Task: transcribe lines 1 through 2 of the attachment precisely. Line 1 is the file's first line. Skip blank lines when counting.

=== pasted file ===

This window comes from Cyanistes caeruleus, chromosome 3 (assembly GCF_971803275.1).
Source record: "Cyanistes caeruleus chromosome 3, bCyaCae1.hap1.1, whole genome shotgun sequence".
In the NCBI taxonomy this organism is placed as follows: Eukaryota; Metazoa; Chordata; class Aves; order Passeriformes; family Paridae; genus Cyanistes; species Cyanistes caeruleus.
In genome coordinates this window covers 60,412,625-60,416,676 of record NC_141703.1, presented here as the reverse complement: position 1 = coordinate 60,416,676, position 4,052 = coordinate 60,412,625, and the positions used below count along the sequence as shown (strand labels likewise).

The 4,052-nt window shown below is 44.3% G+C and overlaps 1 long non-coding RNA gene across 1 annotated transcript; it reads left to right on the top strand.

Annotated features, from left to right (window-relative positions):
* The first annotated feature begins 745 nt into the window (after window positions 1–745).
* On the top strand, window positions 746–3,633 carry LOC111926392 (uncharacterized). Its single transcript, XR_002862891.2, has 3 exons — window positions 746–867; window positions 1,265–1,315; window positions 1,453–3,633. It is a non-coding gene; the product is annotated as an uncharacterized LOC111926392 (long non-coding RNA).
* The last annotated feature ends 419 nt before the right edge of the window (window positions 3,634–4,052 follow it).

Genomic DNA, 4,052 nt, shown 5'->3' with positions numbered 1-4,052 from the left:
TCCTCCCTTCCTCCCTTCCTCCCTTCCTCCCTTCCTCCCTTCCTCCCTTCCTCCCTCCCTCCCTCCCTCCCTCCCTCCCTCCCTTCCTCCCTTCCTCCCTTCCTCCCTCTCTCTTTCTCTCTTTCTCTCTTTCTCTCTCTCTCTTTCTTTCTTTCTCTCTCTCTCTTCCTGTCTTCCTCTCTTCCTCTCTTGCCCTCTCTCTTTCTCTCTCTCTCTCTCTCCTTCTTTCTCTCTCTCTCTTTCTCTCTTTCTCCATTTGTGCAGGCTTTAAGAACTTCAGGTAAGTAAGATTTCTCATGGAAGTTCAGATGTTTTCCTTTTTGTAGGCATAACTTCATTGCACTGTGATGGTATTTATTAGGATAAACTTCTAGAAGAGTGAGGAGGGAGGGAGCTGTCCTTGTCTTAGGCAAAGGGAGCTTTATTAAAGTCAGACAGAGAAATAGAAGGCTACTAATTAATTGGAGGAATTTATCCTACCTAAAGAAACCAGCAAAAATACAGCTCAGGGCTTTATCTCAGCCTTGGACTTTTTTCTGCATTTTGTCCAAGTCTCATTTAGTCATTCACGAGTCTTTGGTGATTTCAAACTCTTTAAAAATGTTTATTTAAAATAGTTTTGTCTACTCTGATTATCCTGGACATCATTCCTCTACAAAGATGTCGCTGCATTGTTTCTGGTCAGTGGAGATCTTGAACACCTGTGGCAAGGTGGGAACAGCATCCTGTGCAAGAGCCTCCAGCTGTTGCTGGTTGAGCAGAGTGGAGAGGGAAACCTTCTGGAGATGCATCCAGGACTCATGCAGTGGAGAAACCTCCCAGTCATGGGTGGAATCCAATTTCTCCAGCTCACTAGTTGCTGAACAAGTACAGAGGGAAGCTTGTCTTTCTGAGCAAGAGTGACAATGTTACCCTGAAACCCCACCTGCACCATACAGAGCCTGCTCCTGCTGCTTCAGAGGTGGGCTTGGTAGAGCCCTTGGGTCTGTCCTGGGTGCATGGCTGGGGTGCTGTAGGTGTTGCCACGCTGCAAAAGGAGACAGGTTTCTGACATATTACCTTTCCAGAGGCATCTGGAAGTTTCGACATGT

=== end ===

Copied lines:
This window comes from Cyanistes caeruleus, chromosome 3 (assembly GCF_971803275.1).
Source record: "Cyanistes caeruleus chromosome 3, bCyaCae1.hap1.1, whole genome shotgun sequence".